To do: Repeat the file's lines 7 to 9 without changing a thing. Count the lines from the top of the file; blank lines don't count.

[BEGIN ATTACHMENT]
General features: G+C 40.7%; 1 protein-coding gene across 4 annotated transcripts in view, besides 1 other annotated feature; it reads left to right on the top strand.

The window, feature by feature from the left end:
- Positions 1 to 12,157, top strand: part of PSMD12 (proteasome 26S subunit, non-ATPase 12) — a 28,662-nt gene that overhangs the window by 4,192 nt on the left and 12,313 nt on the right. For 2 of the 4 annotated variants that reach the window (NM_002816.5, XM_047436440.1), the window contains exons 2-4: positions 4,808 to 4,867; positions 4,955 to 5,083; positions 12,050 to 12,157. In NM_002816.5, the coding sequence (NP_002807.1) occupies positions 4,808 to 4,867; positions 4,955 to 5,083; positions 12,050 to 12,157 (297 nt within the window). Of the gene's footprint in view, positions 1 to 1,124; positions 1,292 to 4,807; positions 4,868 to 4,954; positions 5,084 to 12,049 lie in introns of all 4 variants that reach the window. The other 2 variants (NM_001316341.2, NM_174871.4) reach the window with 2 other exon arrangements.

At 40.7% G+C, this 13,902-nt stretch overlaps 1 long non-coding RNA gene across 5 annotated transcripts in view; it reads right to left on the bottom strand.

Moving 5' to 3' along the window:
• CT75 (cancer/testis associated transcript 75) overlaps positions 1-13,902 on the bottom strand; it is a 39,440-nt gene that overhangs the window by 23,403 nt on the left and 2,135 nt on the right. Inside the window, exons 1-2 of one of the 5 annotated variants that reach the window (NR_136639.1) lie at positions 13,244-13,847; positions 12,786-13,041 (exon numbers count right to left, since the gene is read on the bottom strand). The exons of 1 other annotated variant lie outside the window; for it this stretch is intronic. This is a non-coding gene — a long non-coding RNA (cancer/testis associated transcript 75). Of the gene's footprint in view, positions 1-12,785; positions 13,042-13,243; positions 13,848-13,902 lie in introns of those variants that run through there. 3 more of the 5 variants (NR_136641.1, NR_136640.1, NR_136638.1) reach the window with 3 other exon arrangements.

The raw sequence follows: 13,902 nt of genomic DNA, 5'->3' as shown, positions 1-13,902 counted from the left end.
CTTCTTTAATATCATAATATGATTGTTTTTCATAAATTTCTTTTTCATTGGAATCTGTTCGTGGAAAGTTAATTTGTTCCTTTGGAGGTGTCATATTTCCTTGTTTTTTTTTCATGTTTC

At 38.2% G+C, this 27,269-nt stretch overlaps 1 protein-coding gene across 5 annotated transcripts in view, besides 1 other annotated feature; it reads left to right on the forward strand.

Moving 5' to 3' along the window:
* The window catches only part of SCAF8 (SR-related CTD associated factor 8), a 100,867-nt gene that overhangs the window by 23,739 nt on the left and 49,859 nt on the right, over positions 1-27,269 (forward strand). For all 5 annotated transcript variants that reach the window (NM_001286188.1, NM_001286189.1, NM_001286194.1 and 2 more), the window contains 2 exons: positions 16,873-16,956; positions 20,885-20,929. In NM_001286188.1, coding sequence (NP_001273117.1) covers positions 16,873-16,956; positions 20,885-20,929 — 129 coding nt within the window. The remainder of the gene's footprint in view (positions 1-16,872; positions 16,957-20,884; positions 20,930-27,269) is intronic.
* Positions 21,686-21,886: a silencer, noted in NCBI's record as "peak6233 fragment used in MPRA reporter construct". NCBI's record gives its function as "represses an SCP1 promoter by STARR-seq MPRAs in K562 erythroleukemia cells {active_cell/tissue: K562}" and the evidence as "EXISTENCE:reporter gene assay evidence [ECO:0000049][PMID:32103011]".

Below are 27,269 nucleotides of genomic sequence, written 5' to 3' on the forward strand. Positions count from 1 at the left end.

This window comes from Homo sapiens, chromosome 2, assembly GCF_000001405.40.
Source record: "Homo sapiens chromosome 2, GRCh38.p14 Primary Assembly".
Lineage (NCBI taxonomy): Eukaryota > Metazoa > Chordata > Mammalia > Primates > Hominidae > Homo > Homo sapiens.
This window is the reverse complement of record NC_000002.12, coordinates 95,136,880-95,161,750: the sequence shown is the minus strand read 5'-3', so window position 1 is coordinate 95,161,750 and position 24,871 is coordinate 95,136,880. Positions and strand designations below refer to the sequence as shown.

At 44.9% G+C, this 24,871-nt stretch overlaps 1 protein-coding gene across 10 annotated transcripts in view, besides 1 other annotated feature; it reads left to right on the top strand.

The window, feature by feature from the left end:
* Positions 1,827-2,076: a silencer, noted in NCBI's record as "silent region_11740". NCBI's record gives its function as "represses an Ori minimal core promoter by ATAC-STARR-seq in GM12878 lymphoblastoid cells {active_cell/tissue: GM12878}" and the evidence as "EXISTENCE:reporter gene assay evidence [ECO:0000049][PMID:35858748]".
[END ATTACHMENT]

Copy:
The raw sequence follows: 13,902 nt of genomic DNA, 5'->3' as shown, positions 1-13,902 counted from the left end.
CTTCTTTAATATCATAATATGATTGTTTTTCATAAATTTCTTTTTCATTGGAATCTGTTCGTGGAAAGTTAATTTGTTCCTTTGGAGGTGTCATATTTCCTTGTTTTTTTTTCATGTTTC

At 38.2% G+C, this 27,269-nt stretch overlaps 1 protein-coding gene across 5 annotated transcripts in view, besides 1 other annotated feature; it reads left to right on the forward strand.